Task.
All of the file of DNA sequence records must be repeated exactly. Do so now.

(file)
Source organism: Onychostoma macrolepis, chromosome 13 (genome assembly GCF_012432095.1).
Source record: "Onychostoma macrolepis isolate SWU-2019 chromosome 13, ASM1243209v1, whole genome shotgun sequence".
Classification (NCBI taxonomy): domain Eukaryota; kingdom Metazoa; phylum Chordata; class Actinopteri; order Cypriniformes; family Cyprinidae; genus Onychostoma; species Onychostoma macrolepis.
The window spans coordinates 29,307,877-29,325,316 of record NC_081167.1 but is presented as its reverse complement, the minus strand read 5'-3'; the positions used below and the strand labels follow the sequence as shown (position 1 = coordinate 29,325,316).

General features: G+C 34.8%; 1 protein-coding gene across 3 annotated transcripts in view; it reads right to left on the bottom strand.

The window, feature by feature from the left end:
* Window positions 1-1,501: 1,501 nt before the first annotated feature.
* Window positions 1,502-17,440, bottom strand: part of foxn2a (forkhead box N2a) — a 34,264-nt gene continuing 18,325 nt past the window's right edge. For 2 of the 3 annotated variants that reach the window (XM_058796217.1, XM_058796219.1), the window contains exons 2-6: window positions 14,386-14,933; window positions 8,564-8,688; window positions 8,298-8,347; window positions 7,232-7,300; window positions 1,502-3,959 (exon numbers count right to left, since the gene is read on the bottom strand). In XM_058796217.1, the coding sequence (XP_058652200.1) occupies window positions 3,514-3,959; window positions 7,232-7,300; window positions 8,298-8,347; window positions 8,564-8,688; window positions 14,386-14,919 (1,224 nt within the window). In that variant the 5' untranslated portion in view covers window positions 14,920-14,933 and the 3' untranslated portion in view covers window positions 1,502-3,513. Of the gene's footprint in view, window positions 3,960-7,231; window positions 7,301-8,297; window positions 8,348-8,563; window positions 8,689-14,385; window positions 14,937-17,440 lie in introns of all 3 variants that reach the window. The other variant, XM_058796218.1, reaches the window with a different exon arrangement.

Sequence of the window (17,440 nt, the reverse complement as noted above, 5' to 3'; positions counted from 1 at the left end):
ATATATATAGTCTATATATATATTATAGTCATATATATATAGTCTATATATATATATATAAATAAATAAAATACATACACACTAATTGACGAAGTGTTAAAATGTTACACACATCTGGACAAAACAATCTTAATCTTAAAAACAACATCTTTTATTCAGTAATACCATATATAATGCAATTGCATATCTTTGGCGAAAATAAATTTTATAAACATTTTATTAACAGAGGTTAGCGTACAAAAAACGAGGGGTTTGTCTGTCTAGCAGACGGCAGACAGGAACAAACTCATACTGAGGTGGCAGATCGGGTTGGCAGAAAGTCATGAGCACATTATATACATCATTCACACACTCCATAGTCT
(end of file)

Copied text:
Source organism: Onychostoma macrolepis, chromosome 13 (genome assembly GCF_012432095.1).
Source record: "Onychostoma macrolepis isolate SWU-2019 chromosome 13, ASM1243209v1, whole genome shotgun sequence".
Classification (NCBI taxonomy): domain Eukaryota; kingdom Metazoa; phylum Chordata; class Actinopteri; order Cypriniformes; family Cyprinidae; genus Onychostoma; species Onychostoma macrolepis.
The window spans coordinates 29,307,877-29,325,316 of record NC_081167.1 but is presented as its reverse complement, the minus strand read 5'-3'; the positions used below and the strand labels follow the sequence as shown (position 1 = coordinate 29,325,316).

General features: G+C 34.8%; 1 protein-coding gene across 3 annotated transcripts in view; it reads right to left on the bottom strand.

The window, feature by feature from the left end:
* Window positions 1-1,501: 1,501 nt before the first annotated feature.
* Window positions 1,502-17,440, bottom strand: part of foxn2a (forkhead box N2a) — a 34,264-nt gene continuing 18,325 nt past the window's right edge. For 2 of the 3 annotated variants that reach the window (XM_058796217.1, XM_058796219.1), the window contains exons 2-6: window positions 14,386-14,933; window positions 8,564-8,688; window positions 8,298-8,347; window positions 7,232-7,300; window positions 1,502-3,959 (exon numbers count right to left, since the gene is read on the bottom strand). In XM_058796217.1, the coding sequence (XP_058652200.1) occupies window positions 3,514-3,959; window positions 7,232-7,300; window positions 8,298-8,347; window positions 8,564-8,688; window positions 14,386-14,919 (1,224 nt within the window). In that variant the 5' untranslated portion in view covers window positions 14,920-14,933 and the 3' untranslated portion in view covers window positions 1,502-3,513. Of the gene's footprint in view, window positions 3,960-7,231; window positions 7,301-8,297; window positions 8,348-8,563; window positions 8,689-14,385; window positions 14,937-17,440 lie in introns of all 3 variants that reach the window. The other variant, XM_058796218.1, reaches the window with a different exon arrangement.

Sequence of the window (17,440 nt, the reverse complement as noted above, 5' to 3'; positions counted from 1 at the left end):
ATATATATAGTCTATATATATATTATAGTCATATATATATAGTCTATATATATATATATAAATAAATAAAATACATACACACTAATTGACGAAGTGTTAAAATGTTACACACATCTGGACAAAACAATCTTAATCTTAAAAACAACATCTTTTATTCAGTAATACCATATATAATGCAATTGCATATCTTTGGCGAAAATAAATTTTATAAACATTTTATTAACAGAGGTTAGCGTACAAAAAACGAGGGGTTTGTCTGTCTAGCAGACGGCAGACAGGAACAAACTCATACTGAGGTGGCAGATCGGGTTGGCAGAAAGTCATGAGCACATTATATACATCATTCACACACTCCATAGTCT